Top Ten Tuesday #17: Fall TBR List

Top Ten Tuesday is a weekly meme posted at The Broke and the Bookish.

September 17: Top Ten Books On My Fall 2013 TBR List

  1. The Ocean at the End of the Lane, by Neil Gaiman. I recently read American Gods and Anansi Boys—the first Gaiman novels I’ve ever read—and thoroughly enjoyed them. Based on all the positive response to this, I’m really looking forward to reading it (and recently purchased it).
  2. The Cuckoo’s Calling, by J.K. Rowling (Robert Galbraith). I wasn’t a huge fan of The Casual Vacancy, but there were still some things I really enjoyed about it—the writing in general, for example, was still excellent (as expected for J.K. Rowling). And I am a fan of J.K. Rowling—I absolutely loved the Harry Potter books. That, coupled with how this is actually a mystery novel (it seems like a lot of people thought Casual Vacancy was as well, but it wasn’t really), I’m really looking forward to it.
  3. Furies of Calderon, by Jim Butcher. I love the Dresden Files. Like, love love love. Definitely some of my favorite books I’ve ever read. I’ve also heard that the Codex Alera isn’t as good as the Dresden Files, so I’m not going into these expecting perfection or anything. But they do sound good, they’re high fantasy, and it is still Jim Butcher as the author, so I’m really looking forward to finally reading this series (starting with the first book, Furies of Calderon).
  4. Raylan, by Elmore Leonard. I saw this book—hardback—bargain priced at a Barnes & Noble a few weeks ago and instantly picked it up and decided to purchase it. I really enjoy the FX series Justified (based on Leonard’s short story, “Fire in the Hole”), and since this book is about Raylan Givens, the main character of Justified, I thought it’d be awesome to read. So already this was on my “read soon” list (I mean I have hundreds of books “to-read” so I have another list with only a couple dozen or so that I want to read ASAP), but then I got the unfortunate news that Leonard passed away. So this is bumped up even more. I’ve been meaning to read something by Leonard for a while, I love the show Justified, Givens is a great character—this seems like a great place to start, and I eagerly await reading this.
  5. The Eye of the World, by Robert Jordan. Nope, I’ve never read this before, nor any book in the Wheel of Time series. I know, that may be surprising. But I finally found this book at a used bookstore and so will finally be giving it a read. I’m really excited to see what all the hype (and, in some cases, the criticism) is about and if it’s a series worth reading or not. I guess I’ll see.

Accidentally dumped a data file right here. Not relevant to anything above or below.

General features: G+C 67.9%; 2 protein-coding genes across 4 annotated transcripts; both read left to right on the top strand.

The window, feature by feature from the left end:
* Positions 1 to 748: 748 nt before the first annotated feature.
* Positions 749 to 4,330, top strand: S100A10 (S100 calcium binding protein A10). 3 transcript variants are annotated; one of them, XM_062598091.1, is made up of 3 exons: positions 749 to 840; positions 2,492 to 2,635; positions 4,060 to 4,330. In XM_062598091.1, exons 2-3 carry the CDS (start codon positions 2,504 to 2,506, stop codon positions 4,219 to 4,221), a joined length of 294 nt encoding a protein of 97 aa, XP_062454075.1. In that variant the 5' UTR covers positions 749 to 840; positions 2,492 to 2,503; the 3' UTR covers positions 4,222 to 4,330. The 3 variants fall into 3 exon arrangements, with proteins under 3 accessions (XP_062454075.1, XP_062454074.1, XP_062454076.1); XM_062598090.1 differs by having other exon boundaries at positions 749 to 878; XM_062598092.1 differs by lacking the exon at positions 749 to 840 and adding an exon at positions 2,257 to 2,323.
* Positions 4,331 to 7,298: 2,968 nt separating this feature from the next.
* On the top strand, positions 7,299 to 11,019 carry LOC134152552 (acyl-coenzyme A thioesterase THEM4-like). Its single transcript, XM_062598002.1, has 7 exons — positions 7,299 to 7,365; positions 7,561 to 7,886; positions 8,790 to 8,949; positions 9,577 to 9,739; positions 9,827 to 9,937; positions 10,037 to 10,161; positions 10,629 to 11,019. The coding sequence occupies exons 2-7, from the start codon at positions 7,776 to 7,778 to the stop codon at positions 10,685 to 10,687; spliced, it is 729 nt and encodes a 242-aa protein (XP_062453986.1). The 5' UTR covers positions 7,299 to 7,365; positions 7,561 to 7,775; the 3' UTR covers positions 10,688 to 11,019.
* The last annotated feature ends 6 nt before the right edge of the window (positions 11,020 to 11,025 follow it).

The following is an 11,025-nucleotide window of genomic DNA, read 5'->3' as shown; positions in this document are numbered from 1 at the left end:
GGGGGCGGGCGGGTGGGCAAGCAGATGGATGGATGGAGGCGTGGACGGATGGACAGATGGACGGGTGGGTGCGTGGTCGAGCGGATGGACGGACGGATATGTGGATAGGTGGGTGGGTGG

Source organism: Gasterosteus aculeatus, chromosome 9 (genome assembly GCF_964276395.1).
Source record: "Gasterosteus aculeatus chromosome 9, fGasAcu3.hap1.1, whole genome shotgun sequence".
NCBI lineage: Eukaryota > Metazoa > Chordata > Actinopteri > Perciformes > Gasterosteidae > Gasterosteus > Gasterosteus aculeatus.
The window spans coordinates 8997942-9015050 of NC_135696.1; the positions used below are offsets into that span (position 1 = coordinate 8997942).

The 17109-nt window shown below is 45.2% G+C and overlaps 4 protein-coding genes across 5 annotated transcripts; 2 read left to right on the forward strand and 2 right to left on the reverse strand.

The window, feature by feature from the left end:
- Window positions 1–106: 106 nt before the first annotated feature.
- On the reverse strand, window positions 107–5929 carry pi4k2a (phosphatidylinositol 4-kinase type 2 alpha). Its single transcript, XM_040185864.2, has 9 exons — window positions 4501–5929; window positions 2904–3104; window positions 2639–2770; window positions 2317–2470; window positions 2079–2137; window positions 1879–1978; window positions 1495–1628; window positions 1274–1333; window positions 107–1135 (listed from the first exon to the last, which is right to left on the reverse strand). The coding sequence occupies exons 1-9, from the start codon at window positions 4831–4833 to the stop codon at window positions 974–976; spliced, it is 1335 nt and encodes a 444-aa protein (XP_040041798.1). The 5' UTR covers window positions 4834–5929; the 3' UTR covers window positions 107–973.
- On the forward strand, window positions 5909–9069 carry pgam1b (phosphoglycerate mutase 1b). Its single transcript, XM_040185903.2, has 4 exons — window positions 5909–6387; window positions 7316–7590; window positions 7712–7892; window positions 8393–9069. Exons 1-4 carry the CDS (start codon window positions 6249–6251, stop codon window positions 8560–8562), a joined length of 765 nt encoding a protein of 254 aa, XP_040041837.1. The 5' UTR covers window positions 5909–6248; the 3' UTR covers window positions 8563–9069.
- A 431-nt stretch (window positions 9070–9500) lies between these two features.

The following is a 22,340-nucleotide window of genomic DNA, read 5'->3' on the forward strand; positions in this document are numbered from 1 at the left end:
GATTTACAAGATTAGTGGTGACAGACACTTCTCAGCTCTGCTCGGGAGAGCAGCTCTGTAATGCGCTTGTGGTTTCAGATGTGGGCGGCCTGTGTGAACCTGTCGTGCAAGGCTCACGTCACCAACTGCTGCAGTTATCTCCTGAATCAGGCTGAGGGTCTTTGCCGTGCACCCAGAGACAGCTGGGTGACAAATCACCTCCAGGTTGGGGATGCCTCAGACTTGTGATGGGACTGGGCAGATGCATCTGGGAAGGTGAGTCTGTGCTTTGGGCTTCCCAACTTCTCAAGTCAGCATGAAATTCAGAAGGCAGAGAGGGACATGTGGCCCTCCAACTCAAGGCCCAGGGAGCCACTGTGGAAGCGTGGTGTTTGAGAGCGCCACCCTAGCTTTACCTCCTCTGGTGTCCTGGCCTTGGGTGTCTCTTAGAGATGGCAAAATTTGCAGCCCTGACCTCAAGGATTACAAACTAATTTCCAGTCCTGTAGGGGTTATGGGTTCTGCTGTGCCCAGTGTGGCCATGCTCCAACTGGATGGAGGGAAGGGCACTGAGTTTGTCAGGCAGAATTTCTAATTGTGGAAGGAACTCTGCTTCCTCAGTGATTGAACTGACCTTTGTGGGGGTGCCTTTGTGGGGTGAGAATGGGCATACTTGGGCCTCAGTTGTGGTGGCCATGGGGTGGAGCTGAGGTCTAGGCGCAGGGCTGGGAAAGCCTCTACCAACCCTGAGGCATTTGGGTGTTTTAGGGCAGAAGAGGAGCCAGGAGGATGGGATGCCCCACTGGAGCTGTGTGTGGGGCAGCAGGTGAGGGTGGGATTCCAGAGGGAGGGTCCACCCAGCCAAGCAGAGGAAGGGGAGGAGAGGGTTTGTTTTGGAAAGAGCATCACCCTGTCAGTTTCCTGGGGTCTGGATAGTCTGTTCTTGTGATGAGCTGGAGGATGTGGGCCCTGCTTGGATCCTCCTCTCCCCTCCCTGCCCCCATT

6. Jonathan Strange & Mr. Norrell, by Susanna Clarke. I love magicians. The Night Circus, by Erin Morgenstern, and The Prestige, by Christopher Priest, are two of my favorite books, both dealing with magicians as the main characters. The Prestige (directed by Christopher Nolan, based on the book) is one of my favorite films. I love magicians (you could say that even carries on to wizards like Harry Dresden, Harry Potter, Gandalf, etc.). And, well, as you probably guessed by now (if you didn’t already know), this book is about magicians. So, yes, I’m looking forward to it.
  7. The Second Death, by Caleb Peiffer. Another mystery, this time written by a friend of mine (who just released a new book–check it out!). I’ve been meaning to read this book for the longest time, but just haven’t gotten around to it (especially when I read the first chapter, which was just amazing, I’ve been meaning to read it even more). Definitely a high priority for me.
  8. Hart’s Hope and Ender’s Game, by Orson Scott Card. I’ve been meaning to read some of Card’s work for a long time now. Ender’s Game is a priority mostly because of the movie and because of how much everyone’s talking about it—it’d be nice to be able to join in on some conversations. I also just need to read more Sci-Fi in general. I’ve been looking forward to reading Hart’s Hope since a friend recommended it to me (plus, it’s fantasy, which I love, and I’m looking for more great fantasy stand-alone books).
  9. The Mysterious Affair at Styles, by Dame Agatha Christie; and The Adventures of Sherlock Holmes, by Sir Arthur Conan Doyle. Both classic mysteries. I’ve read a small handful of Christie books, and at some point I want to read through every Hercule Poirot (and I mean, all her other books, too) novel, starting, of course, with the first (and continuing them in order). I’m also planning to slowly make my way through every Sherlock Holmes story (short story or otherwise)—during the Spring I read A Study in Scarlet and The Sign of Four, so now I plan to read the Adventures of Sherlock Holmes short stories.
  10. Without Remorse, by Tom Clancy; and Naked Heat, by Richard Castle. Listing them together since they’re both Thrillers (espionage and mystery, respectively). I’ve been meaning to read (yeah…I’ve been saying that a lot) the Jack Ryan books for a long time now in order (I’ve only read Dead or Alive and later)—hoping this Fall is when I actually start doing it. I’m a huge fan of the television show Castle, so naturally I’m excited to read this novel written by Nathan Fillion an unknown ghostwriter that’s tied to the TV series.

2 thoughts on “Top Ten Tuesday #17: Fall TBR List

  1. I agree with you regarding The Casual Vacancy – it was a bit blah in my opinion, and I thought that JK Rowling was using it simply to express her views on social welfare. However, The Cuckoo’s Calling is a wonderful book, and I look forward to more in that series.

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